Chicken satay – grilled over flaming charcoal for that authentic Malaysian flavour. Served with a sweet and spicy peanut sauce

Chicken satay – grilled over flaming charcoal for that authentic Malaysian flavour. Served with a sweet and spicy peanut sauce

Kacang panjang belacan – stir-fried long beans with chillies and shrimp paste ($14.00).

More belacan, some things need to be eaten in moderation, and belacan can be one of those ingredients (that is if you haven’t grown up with it) but the beans just had a way to really break through the richness and keep me coming back. As always I just love snake beans, that squeak you get in your mouth as you bite through them is priceless but they are also really able to keep their flavour and match it with things just like the belacan.

Kacang panjang belacan – stir-fried long beans with chillies and shrimp paste

Kacang panjang belacan – stir-fried long beans with chillies and shrimp paste

Ayam berempah – bite-size chicken pieces stir-fried with whole spices ($16.00).

Ok so we have star anise, cinnamon (cassia), cardamom, cloves and a few more I couldn’t visually identify but that I could quite definitely taste. After I had my little investigation I got right in and secured two pieces, one with masses of crispy crunchy skin and the other bulging with thigh meat. Straight into the crispy skin and it is spot on, crunch crunch crunch and a nice smoky spice flavour throughout both the skin and the chicken. I really loved dipping the pieces in the left over satay sauce from the skewers.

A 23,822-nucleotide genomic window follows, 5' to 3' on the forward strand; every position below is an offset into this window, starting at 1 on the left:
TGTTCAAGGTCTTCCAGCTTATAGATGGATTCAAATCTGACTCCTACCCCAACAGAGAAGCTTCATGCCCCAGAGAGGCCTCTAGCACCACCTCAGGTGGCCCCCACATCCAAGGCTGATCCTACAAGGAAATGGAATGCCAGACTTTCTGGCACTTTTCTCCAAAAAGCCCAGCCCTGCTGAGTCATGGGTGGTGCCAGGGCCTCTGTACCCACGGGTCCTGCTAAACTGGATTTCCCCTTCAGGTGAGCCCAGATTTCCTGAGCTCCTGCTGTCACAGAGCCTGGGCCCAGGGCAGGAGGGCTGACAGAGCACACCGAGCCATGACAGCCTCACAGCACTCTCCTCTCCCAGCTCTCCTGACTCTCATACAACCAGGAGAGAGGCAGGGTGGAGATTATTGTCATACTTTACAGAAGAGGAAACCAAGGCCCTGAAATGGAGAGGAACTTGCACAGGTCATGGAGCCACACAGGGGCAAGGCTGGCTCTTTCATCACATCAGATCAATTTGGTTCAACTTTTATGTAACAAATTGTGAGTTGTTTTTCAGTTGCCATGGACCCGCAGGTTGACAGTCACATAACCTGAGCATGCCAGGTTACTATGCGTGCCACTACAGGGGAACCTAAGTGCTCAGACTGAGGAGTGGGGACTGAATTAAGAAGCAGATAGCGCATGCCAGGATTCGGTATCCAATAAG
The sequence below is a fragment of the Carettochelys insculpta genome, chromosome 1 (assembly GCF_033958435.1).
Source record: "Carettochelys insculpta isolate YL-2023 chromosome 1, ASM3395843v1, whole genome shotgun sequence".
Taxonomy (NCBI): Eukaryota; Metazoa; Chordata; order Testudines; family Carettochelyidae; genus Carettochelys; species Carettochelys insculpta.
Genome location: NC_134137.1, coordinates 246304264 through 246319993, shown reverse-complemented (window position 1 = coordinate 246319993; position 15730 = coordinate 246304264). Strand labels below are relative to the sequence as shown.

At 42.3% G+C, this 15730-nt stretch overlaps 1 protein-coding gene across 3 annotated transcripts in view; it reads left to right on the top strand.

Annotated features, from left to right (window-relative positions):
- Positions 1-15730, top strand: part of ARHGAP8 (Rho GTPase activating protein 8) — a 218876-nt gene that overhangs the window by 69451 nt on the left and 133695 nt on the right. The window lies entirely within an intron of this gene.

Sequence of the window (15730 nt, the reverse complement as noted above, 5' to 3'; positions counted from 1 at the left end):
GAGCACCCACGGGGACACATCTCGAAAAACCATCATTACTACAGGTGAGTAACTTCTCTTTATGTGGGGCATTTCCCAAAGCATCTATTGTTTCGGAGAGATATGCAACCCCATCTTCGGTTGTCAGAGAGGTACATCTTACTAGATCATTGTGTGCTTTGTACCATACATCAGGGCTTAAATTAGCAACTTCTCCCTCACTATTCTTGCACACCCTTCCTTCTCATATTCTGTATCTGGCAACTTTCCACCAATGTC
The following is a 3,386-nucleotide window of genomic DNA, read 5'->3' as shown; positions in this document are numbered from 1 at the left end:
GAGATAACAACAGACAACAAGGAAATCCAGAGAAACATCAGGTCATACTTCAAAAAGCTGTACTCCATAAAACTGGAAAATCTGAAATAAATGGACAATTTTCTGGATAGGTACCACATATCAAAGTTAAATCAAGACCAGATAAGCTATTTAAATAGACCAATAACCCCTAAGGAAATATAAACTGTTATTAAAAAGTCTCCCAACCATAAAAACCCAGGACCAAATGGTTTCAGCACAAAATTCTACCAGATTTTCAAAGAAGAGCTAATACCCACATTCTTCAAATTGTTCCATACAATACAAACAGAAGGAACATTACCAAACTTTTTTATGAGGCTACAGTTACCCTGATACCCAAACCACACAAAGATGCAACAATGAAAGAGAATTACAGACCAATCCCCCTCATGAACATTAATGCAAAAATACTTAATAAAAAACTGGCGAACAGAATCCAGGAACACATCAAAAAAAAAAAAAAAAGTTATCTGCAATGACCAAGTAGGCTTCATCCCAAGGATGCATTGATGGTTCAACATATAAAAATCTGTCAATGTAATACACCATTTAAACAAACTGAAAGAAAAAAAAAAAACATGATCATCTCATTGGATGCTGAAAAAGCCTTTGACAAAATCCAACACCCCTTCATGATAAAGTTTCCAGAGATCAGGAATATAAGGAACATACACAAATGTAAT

Ayam berempah – bite-size chicken pieces stir-fried with whole spices

Ayam berempah – bite-size chicken pieces stir-fried with whole spices

Maggi goreng – a popular mee goreng variation using Maggi noodles ($11.50).

I have never really been a huge fan of mee goreng but thought the maggi goreng would be cool to try. It was much like most other noodle stir-fries with a nice selection of chicken, some prawns and a good amount of bean sprouts and egg throughout. Sadly I think all of my attention was with the other dishes and I only had a small taste and never really got to experience it enough.

Maggi goreng – a popular mee goreng variation using Maggi noodles

Maggi goreng – a popular mee goreng variation using Maggi noodles

Roti bom – a truly indulgent roti served thicker, richer and sweeter ($8.50).

Dessert and roti all in one, Lex was ecstatic. It looked quite like a pastry snail and the sugar glaze on top just added to that visage. Dividing this thing up turned out to be quite the challenge as the glaze had all but glued it to the plate. After we had wrangled enough on our plates and snatched our teeny portion of vanilla ice cream it began. I was strangely the first the demolish this dessert, and why not it was a cross between a pastry snail, a Danish pastry, a croissant and roti all at once. Quite a feat if you ask me.

Roti bom – a truly indulgent roti served thicker, richer and sweeter

Roti bom – a truly indulgent roti served thicker, richer and sweeter

Start to finish it was an hour and a half, and that is with me patiently waiting in line while the others took their sweet time to keep me company. A really good amount of food too, just teetering on being full and that is really as good as you can get. Oh and the fact that with the drinks it was less that $25 each you cannot complain even a little bit. I will be back, and soon, as we missed out on the Rojak and I really want more roti!

Menu

Menu

Mamak
15 Goulburn Street
Haymarket NSW 2000
(02) 9211 1668
Mamak Website

Mamak on Urbanspoon


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{ 1 comment… read it below or add one }

Shah October 12, 2011 at 4:17 am

Very awesome blog !! I couldnt have wrote this any better than you if I tried super hard hehe!! I like your style too!! it’s very unique & refreshing…